In whose best interests?
Parents who split think a lot about what's best for our children, what's in their best interests, and yet, somehow, we so often don't ask them what they feel or need because we know best, and, really, because we don't want to come face to face with the tremendous pain and damage we - their protectors—are causing them.
In this post I explore a new move to transform how child custody decisions are made. Normally, the parents create a parenting plan that is not reviewed between the time of the split divorce (when the child may be a toddler) until he or she turns 18.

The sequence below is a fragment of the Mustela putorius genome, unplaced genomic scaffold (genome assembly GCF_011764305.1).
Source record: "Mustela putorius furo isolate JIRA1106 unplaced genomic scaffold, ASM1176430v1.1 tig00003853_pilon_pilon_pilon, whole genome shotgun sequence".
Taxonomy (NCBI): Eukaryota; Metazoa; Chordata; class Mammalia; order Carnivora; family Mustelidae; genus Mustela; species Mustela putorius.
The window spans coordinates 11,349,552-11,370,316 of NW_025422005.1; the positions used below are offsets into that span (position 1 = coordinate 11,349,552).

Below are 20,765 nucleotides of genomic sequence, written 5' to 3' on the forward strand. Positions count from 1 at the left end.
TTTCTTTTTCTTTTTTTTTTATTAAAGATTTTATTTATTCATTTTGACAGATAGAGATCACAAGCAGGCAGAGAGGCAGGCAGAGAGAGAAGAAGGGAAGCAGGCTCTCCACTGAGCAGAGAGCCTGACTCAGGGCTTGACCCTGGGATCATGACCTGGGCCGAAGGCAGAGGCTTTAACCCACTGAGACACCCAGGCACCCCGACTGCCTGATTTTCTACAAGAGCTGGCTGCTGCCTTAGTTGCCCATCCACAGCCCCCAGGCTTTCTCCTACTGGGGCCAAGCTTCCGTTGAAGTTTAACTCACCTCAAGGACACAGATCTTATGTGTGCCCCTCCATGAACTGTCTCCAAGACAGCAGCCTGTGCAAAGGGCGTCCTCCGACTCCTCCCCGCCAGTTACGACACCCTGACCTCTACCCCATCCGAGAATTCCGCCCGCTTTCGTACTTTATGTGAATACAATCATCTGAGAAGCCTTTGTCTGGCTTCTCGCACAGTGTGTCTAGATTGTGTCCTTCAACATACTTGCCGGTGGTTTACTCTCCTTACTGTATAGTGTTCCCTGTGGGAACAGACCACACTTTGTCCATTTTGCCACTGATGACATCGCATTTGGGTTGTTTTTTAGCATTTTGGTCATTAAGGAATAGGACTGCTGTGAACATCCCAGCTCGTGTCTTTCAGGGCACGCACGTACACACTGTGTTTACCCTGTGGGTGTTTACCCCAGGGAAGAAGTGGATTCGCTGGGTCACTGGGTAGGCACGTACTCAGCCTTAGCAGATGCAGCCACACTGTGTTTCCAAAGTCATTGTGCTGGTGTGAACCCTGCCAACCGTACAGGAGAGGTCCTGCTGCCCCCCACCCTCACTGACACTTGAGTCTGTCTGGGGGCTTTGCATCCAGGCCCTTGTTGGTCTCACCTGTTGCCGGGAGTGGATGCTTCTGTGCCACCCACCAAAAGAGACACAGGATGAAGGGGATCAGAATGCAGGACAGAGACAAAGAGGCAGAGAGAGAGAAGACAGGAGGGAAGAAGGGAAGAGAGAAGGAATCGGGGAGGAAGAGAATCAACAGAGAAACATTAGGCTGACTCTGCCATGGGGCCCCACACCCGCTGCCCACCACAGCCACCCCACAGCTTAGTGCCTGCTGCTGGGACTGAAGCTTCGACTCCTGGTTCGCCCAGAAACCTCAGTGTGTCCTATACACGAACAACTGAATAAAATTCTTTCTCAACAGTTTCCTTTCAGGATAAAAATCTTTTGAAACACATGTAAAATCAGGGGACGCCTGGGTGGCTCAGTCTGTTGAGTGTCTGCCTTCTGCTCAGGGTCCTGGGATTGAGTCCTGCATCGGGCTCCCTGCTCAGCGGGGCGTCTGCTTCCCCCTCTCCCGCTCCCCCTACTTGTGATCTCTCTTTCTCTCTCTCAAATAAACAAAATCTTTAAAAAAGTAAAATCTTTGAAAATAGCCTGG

And that's how so many of us felt - alone, unheard and irrevocably damaged.
"Divorce is a life-transforming experience."
And then I read the work of psychologist and researcher Dr. Judith Wallerstein, widely considered the world's foremost authority on the effects of divorce on children, and someone whose writing finally gave voice to what so many children.
I'm thinking a lot about Judith Wallerstein because she died June 18, at the age of 90. The New York Times obituary describes Dr. Wallerstein as "a psychologist who touched off a national debate about the consequences of divorce by reporting that it hurt children more than previously thought, with the pain continuing well into adulthood..."
For me, she did so much more. She explained my feelings, and the feelings of many in my generation, with clarity, empathy and insight. She told us we were not alone, and that we could be healed.
Landmark 25-year study: Impact of divorce on kids